Tidal wetlands worldwide are undergoing rapid invasions by tall-growing clonal grasses. Prominent examples are invasions by species of the genera Spartina, Phragmites, and Elymus. The responsible physiological and ecological drivers of these invasions are poorly understood. Physiological integration (PI) is a key trait of clonal plants, which enables the exchange of resources among ramets. We investigated PI in Elymus athericus, which has been rapidly spreading from high-marsh into low-marsh environments of European salt marshes during...

Data from: Nest attentiveness drives nest predation in arctic sandpipers

Nicolas Meyer, Loïc Bollache, François-Xavier Dechaume-Moncharmont, Jerôme Moreau, Eve Afonso, Anders Angerbjörn, Joël Bety, Dorothee Ehrich, Vladimir Gilg, Marie-Andrée Giroux, Jannik Hansen, Richard Lanctot, Johannes Lang, Nicolas Lecomte, Laura McKinnon, Jeroen Reneerkens, Sarah Saalfeld, Brigitte Sabard, Niels Schmidt, Benoît Sittler, Paul Smith, Aleksandr Sokolov, Vasiliy Sokolov, Natalya Sokolova, Rob Van Bemmelen … & Olivier Gilg
Most birds incubate their eggs to allow embryo development. This behaviour limits the ability of adults to perform other activities. Hence, incubating adults trade-off incubation and nest protection with foraging to meet their own needs. Parents can either cooperate to sustain this trade-off or incubate alone. The main cause of reproductive failure at this reproductive stage is predation and adults reduce this risk by keeping the nest location secret. Arctic sandpipers are interesting biological models...

The roles of temperature, nest predators and information parasites for geographical variation in egg covering behaviour of tits (Paridae)

Olli Loukola, Peter Adamik, Frank Adriaensen, Emilio Barba, Blandine Doligez, Einar Flensted-Jensen, Tapio Eeva, Sami Kivelä, Toni Laaksonen, Chiara Morosinotto, Raivo Mänd, Petri Niemelä, Vladimir Remeš, Jelmer Samplonius, Manrico Sebastiano, Juan Carlos Senar, Tore Slagsvold, Alberto Sorace, Barbara Tschirren, János Török & Jukka Forsman
Aim: Nest building is widespread among animals. Nests may provide receptacles for eggs, developing offspring and the parents, and protect them from adverse environmental conditions. Nests may also indicate the quality of the territory and its owner and can be considered as an extended phenotype of its builder(s). Nests may, thus, function as a sexual and social signal. Here, we examined ecological and abiotic factors—temperature, nest predation and interspecific information utilization—shaping geographical variation in a...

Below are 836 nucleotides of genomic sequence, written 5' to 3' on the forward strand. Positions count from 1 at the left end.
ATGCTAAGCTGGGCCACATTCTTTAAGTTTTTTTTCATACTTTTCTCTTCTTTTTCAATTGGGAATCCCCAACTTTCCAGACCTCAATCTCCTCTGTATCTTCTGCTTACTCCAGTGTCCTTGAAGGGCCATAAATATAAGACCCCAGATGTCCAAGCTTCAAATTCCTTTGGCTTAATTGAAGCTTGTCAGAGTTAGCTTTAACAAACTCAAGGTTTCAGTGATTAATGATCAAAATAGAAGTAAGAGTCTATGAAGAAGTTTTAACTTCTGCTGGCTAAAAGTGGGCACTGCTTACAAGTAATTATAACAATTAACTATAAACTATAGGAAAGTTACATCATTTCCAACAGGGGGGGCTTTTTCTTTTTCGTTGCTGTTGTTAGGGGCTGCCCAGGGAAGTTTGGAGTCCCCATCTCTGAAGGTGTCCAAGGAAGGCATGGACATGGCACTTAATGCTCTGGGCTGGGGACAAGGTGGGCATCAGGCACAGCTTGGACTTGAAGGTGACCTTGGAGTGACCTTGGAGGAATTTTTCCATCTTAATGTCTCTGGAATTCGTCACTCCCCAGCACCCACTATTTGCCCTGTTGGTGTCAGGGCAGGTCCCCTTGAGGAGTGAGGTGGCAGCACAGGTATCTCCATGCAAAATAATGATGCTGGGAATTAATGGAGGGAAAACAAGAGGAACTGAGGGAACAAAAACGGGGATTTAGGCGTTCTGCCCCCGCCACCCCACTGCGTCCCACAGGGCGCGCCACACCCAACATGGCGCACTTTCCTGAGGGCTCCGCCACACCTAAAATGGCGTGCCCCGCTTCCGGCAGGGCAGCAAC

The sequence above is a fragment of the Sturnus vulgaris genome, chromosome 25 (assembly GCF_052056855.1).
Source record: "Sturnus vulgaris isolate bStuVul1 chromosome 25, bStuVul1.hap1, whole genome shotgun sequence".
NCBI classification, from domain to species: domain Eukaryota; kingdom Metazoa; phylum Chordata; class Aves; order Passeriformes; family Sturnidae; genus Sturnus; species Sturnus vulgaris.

Environmental change reduces body condition, but not population growth, in a high-arctic herbivore

Kate Layton-Matthews, Vidar Grøtan, Brage Bremset Hansen, Maarten J. J.E. Loonen, Eva Fuglei & Dylan Childs
Environmental change influences fitness-related traits and demographic rates, which in herbivores are often linked to resource-driven variation in body condition. Coupled body condition-demographic responses may therefore be important for herbivore population dynamics in fluctuating environments, such as the Arctic. We applied a transient Life-Table Response Experiment (‘transient-LTRE’) to demographic data from Svalbard barnacle geese (Branta leucopsis), to quantify their population-dynamic responses to changes in body mass. We partitioned contributions from direct and delayed demographic and...

Branching patterns in phylogenies cannot distinguish diversity-dependent diversification from time-dependent diversification

Theo Pannetier, César Martinez, Lynsey Bunnefeld & Rampal S. Etienne
One of the primary goals of macroevolutionary biology has been to explain general trends in long-term diversity patterns, including whether such patterns correspond to an up-scaling of processes occurring at lower scales. Reconstructed phylogenies often show decelerated lineage accumulation over time. This pattern has often been interpreted as the result of diversity-dependent diversification, where the accumulation of species causes diversification to decrease through niche filling. However, other processes can also produce such a slowdown, including...

Geolocators lead to better measures of timing and renesting in Black-tailed Godwits and reveal the bias of traditional observational methods

Mo Verhoeven, Jelle Loonstra, Alice McBride, Pablo Macias, Wiebe Kaspersma, Jos Hooijmeijer, Egbert Van Der Velde, Christiaan Both, Nathan Senner & Theunis Piersma
Long‐term population studies can identify changes in population dynamics over time. However, to realize meaningful conclusions, these studies rely on accurate measurements of individual traits and population characteristics. Here, we evaluate the accuracy of the observational methods used to measure reproductive traits in individually marked black‐tailed godwits (Limosa limosa limosa). By comparing estimates from traditional methods with data obtained from light‐level geolocators, we provide an accurate estimate of the likelihood of renesting in godwits and...

Evolution of chain migration in an aerial insectivorous bird, the common swift Apus apus

Susanne Akesson, Phil Atkinson, Ana Bermejo, Javier De La Puente, Mauro Ferri, Chris Hewson, Jan Holmgren, Erich Kaiser, Lyndon Kearsley, Raymond Klaassen, Heikki Kolunen, Gittan Matsson, Fausto Minelli, Gabriel Norevik, Hannu Pietiäinen, Navinder J Singh, Fernando Spina, Lukas Viktora & Anders Hedenstrom
Spectacular long-distance migration has evolved repeatedly in animals enabling exploration of resources separated in time and space. In birds, these patterns are largely driven by seasonality, cost of migration, and asymmetries in competition leading most often to leap-frog migration, where northern breeding populations winter furthest to the south. Here we show that the highly aerial common swift Apus apus, spending the non-breeding period on the wing, instead exhibits a rarely-found chain migration pattern, where the...